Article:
You want it, he wants it, but you have no desire to give or get i


You want it, he wants it, but you have no desire to give or get i
Find yourself looking at the ceiling tiles rather than enjoying sex with your partner? READ THIS!

You want it, he wants it, but you have no desire to give or get it
One of the most common complaints I hear from women is their lack of sexual desire. A woman’s sexual desire changes with years and life events. It is normal for her desire to lessen after the birth of a baby or during stressful periods in her life. But what happens when she has lost all desire and finds herself counting ceiling tiles while in the middle of making love? Or what happens when she withdraws from being touched by her husband because she feels like he will want to have sex? This is called hypoactive sexual desire disorder. It means you have a persistent or recurrent lack of interest in sex that causes personal distress. When this happens and it is ongoing it is important to report it and discuss it with your doctor. It may be hormonally related, or have other underlying medical explanations. I work with urologists and gynecologists who help with this sort of problem. But when the problem has emotional involvement (which for women is usually the majority of the time) counseling is a vital part of treatment. Women are more emotional about sex than men. In fact many women tell me the physical rewards are not as motivating as the emotional rewards when they are having sex.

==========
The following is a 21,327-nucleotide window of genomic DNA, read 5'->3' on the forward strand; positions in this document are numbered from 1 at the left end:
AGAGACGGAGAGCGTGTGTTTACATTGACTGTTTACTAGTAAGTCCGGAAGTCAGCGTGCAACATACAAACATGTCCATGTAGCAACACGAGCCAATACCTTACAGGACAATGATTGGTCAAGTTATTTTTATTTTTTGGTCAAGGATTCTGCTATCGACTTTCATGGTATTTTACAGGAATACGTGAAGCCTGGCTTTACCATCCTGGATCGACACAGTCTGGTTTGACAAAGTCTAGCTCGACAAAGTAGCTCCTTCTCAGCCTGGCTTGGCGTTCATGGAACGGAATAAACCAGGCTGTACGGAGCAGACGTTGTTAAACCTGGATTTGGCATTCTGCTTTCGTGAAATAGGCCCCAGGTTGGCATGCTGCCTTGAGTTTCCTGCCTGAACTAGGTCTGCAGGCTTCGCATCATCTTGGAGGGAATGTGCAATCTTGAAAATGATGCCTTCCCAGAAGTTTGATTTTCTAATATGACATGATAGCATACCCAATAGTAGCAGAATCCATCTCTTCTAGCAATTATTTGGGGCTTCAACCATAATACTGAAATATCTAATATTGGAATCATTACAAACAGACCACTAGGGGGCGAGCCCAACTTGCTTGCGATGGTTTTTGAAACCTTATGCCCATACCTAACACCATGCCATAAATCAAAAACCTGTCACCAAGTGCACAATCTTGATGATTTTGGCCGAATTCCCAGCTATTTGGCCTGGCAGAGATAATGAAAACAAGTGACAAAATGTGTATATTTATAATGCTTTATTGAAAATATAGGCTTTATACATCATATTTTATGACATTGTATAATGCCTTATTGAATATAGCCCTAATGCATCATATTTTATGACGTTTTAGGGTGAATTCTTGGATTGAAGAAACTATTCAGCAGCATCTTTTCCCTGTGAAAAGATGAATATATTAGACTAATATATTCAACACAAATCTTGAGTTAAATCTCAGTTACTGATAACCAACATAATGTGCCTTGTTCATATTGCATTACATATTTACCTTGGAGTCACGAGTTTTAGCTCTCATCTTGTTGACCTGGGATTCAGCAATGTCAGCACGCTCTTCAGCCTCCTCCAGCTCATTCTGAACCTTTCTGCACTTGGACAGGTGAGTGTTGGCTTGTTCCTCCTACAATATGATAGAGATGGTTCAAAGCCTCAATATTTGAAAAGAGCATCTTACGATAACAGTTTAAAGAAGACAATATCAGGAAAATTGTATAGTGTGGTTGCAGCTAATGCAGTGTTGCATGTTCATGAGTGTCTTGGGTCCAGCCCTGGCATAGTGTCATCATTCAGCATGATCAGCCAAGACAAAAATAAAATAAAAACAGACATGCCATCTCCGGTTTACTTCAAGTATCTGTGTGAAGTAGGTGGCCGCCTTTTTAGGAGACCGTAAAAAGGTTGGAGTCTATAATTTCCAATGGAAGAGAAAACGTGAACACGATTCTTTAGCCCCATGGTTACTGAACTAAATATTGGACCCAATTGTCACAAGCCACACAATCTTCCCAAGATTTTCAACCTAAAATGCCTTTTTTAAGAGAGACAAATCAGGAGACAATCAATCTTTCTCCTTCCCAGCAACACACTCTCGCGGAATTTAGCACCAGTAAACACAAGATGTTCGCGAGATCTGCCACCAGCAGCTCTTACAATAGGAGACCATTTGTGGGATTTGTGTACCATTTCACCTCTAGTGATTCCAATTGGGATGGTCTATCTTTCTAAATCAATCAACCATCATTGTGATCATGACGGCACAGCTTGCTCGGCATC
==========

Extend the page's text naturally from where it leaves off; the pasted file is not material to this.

The first step is the most difficult when seeking help for low sexual desire but take a deep breath and make an appointment with your health care provider to discuss your low libido. Take a note pad and write down your concerns. The reason you will want to write them down, is that you may get flustered or concerned when you bring up the discussion with your doctor. Not all doctors are trained in Low Libido and they may be uncomfortable, not wanting to embarrass you. This is not your problem as sexuality is all about good health, but if you worry about embarrassing yourself or your doctor, questions will be easier asked if they are written down.


Questions you may want to consider:
1. What could be causing my low libido?
2. Will I ever desire sex the way I use to?
3. Are there books, movies, or DVD’s I can read to help me?
4. Do you work with a psychotherapist or counselor who can help me?
5. Are there medical treatments available for my low libido?
Make sure you have a list of all the medications you are currently taking. Tell your doctor if you have a history of depression, and also tell your doctor if there has been a significant change in your relationship. Doctors are intelligent, but they cannot read your mind. You will have to tell them your part of the story so they can help you.

There are many medical treatments for low libido, and many times these can make a big difference with regard to how the woman feels about her sexuality. More important is the integrity of the relationship. I have seen women with low libido who have a loving caring partner achieve great intimacy and sex. There are many ways to have sex, and one size does not fit all. Below are a few suggestions that may help you feel more confident with your spouse and also help you begin to feel more engage and interested in sex.

Article contributed by

Mary Jo Rapini


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